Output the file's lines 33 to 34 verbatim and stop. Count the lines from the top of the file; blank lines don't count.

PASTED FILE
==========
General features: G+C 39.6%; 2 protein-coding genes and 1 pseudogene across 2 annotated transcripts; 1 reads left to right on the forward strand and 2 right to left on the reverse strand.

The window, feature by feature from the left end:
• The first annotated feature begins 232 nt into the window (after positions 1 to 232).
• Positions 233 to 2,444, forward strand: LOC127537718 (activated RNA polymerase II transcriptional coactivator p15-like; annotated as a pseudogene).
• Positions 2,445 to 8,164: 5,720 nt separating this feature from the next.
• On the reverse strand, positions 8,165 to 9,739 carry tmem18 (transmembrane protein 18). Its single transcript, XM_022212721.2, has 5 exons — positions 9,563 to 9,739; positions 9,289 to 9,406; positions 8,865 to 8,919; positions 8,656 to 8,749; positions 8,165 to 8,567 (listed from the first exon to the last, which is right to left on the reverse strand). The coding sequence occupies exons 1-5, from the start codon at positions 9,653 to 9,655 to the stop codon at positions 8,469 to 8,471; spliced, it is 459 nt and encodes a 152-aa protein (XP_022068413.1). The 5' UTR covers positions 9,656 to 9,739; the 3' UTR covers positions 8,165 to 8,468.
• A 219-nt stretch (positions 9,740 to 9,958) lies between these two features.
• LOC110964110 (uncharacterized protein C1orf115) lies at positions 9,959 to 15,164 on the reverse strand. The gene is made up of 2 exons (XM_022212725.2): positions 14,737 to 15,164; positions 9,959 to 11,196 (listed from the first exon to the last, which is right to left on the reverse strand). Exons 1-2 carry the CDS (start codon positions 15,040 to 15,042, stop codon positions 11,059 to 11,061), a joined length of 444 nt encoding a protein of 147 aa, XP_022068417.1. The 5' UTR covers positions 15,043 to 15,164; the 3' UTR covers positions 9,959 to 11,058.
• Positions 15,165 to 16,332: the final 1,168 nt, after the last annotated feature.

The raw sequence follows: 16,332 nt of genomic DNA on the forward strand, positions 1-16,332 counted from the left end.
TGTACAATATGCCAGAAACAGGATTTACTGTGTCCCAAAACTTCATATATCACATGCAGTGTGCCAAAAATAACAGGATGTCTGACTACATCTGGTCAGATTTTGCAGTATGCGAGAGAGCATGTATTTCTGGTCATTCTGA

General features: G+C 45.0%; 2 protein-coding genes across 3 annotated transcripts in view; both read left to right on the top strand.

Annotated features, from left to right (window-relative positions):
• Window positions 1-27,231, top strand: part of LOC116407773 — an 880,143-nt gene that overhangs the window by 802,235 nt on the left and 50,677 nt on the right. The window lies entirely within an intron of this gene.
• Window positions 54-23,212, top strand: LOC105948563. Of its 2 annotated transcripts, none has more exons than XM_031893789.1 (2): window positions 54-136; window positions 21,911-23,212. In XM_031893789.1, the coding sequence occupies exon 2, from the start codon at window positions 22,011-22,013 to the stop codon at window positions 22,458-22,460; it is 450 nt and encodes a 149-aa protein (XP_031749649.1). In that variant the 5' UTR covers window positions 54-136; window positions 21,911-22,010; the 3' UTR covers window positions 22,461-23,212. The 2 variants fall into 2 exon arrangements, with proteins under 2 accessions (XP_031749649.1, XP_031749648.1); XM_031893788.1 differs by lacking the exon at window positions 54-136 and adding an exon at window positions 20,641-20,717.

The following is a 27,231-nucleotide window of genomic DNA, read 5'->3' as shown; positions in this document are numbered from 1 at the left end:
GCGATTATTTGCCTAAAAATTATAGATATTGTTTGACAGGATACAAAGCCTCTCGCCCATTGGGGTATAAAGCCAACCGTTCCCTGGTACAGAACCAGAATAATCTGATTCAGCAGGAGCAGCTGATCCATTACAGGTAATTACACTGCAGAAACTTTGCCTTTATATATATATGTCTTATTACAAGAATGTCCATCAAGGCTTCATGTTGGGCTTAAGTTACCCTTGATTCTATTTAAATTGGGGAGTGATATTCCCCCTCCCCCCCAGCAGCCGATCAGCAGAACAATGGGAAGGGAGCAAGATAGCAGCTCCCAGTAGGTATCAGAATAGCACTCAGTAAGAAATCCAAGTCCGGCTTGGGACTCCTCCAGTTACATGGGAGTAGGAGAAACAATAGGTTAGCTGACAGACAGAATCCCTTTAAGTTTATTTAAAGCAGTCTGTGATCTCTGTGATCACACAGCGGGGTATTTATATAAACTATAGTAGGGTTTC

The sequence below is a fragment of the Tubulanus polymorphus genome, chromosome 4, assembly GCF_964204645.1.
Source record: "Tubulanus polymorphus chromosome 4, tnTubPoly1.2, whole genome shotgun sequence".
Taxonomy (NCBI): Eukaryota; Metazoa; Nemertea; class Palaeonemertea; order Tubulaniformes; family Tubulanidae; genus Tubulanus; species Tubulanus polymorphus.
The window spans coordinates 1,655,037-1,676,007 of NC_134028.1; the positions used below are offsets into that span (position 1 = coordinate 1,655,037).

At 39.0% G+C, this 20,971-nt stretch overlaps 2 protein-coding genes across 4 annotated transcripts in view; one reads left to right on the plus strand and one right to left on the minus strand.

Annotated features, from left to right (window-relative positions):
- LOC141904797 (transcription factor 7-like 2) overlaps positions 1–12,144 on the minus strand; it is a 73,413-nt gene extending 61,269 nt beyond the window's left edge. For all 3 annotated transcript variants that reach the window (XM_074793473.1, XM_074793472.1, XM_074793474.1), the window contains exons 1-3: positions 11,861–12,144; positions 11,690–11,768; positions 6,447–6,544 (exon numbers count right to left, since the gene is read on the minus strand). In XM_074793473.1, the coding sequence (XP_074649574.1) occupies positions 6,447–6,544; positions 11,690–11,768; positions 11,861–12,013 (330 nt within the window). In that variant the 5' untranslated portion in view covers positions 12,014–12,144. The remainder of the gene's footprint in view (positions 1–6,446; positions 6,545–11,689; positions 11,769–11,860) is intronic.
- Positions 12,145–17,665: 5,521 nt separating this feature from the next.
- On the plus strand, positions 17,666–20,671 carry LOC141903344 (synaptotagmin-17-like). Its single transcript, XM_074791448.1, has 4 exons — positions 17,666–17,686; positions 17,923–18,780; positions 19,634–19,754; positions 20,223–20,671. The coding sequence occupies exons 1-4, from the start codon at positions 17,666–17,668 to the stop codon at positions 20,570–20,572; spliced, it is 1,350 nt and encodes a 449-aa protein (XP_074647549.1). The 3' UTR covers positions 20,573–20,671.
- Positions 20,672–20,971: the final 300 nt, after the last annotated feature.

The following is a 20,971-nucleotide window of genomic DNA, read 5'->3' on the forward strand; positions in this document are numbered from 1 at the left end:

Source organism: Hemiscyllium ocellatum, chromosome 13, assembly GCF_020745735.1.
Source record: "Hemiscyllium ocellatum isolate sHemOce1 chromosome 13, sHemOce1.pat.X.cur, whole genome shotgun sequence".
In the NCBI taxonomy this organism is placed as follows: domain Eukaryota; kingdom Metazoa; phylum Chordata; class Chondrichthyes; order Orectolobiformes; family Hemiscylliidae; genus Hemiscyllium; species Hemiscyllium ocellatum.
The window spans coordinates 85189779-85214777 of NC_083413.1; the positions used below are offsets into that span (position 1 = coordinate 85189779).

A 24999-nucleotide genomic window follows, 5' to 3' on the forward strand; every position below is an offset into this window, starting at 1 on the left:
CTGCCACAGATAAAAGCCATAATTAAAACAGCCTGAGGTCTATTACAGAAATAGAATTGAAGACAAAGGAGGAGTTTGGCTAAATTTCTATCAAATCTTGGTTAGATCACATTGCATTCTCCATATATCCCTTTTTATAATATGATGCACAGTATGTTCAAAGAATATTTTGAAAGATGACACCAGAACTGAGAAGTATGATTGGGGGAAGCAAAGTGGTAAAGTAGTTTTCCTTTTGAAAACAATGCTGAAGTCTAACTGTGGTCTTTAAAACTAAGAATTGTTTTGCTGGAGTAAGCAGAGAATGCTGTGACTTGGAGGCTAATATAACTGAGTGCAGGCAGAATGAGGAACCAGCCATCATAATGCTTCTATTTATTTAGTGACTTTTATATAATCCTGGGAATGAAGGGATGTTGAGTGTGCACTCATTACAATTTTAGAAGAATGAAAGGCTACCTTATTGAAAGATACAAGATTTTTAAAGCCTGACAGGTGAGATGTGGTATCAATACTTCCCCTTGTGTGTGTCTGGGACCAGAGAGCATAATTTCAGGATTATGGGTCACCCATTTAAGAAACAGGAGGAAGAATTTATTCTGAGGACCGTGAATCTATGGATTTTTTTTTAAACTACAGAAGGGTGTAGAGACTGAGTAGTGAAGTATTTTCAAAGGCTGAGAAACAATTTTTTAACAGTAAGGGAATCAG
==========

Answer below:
A 24999-nucleotide genomic window follows, 5' to 3' on the forward strand; every position below is an offset into this window, starting at 1 on the left:
CTGCCACAGATAAAAGCCATAATTAAAACAGCCTGAGGTCTATTACAGAAATAGAATTGAAGACAAAGGAGGAGTTTGGCTAAATTTCTATCAAATCTTGGTTAGATCACATTGCATTCTCCATATATCCCTTTTTATAATATGATGCACAGTATGTTCAAAGAATATTTTGAAAGATGACACCAGAACTGAGAAGTATGATTGGGGGAAGCAAAGTGGTAAAGTAGTTTTCCTTTTGAAAACAATGCTGAAGTCTAACTGTGGTCTTTAAAACTAAGAATTGTTTTGCTGGAGTAAGCAGAGAATGCTGTGACTTGGAGGCTAATATAACTGAGTGCAGGCAGAATGAGGAACCAGCCATCATAATGCTTCTATTTATTTAGTGACTTTTATATAATCCTGGGAATGAAGGGATGTTGAGTGTGCACTCATTACAATTTTAGAAGAATGAAAGGCTACCTTATTGAAAGATACAAGATTTTTAAAGCCTGACAGGTGAGATGTGGTATCAATACTTCCCCTTGTGTGTGTCTGGGACCAGAGAGCATAATTTCAGGATTATGGGTCACCCATTTAAGAAACAGGAGGAAGAATTTATTCTGAGGACCGTGAATCTATGGATTTTTTTTTAAACTACAGAAGGGTGTAGAGACTGAGTAGTGAAGTATTTTCAAAGGCTGAGAAACAATTTTTTAACAGTAAGGGAATCAG